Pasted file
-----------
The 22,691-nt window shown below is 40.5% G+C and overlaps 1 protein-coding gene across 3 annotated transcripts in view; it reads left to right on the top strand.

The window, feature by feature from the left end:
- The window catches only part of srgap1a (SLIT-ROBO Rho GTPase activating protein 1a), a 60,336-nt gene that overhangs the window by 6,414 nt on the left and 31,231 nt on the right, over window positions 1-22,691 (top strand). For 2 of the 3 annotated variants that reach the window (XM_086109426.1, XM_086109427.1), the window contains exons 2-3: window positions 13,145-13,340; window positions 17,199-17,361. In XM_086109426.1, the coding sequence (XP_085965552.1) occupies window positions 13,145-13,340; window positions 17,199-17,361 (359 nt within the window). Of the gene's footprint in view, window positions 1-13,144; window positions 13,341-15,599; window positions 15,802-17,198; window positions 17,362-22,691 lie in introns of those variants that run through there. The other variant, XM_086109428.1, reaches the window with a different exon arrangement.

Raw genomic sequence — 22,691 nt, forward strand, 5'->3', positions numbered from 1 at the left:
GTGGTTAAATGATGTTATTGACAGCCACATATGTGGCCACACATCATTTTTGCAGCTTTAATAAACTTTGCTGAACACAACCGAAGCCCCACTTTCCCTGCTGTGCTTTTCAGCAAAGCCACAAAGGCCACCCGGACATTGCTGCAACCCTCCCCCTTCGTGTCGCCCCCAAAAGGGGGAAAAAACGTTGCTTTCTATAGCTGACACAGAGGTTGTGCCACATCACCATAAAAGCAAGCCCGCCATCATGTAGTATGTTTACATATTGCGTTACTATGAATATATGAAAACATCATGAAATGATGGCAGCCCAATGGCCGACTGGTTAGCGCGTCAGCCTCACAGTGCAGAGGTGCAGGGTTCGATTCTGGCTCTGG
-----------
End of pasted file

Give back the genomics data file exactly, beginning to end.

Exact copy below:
The 22,691-nt window shown below is 40.5% G+C and overlaps 1 protein-coding gene across 3 annotated transcripts in view; it reads left to right on the top strand.

The window, feature by feature from the left end:
- The window catches only part of srgap1a (SLIT-ROBO Rho GTPase activating protein 1a), a 60,336-nt gene that overhangs the window by 6,414 nt on the left and 31,231 nt on the right, over window positions 1-22,691 (top strand). For 2 of the 3 annotated variants that reach the window (XM_086109426.1, XM_086109427.1), the window contains exons 2-3: window positions 13,145-13,340; window positions 17,199-17,361. In XM_086109426.1, the coding sequence (XP_085965552.1) occupies window positions 13,145-13,340; window positions 17,199-17,361 (359 nt within the window). Of the gene's footprint in view, window positions 1-13,144; window positions 13,341-15,599; window positions 15,802-17,198; window positions 17,362-22,691 lie in introns of those variants that run through there. The other variant, XM_086109428.1, reaches the window with a different exon arrangement.

Raw genomic sequence — 22,691 nt, forward strand, 5'->3', positions numbered from 1 at the left:
GTGGTTAAATGATGTTATTGACAGCCACATATGTGGCCACACATCATTTTTGCAGCTTTAATAAACTTTGCTGAACACAACCGAAGCCCCACTTTCCCTGCTGTGCTTTTCAGCAAAGCCACAAAGGCCACCCGGACATTGCTGCAACCCTCCCCCTTCGTGTCGCCCCCAAAAGGGGGAAAAAACGTTGCTTTCTATAGCTGACACAGAGGTTGTGCCACATCACCATAAAAGCAAGCCCGCCATCATGTAGTATGTTTACATATTGCGTTACTATGAATATATGAAAACATCATGAAATGATGGCAGCCCAATGGCCGACTGGTTAGCGCGTCAGCCTCACAGTGCAGAGGTGCAGGGTTCGATTCTGGCTCTGG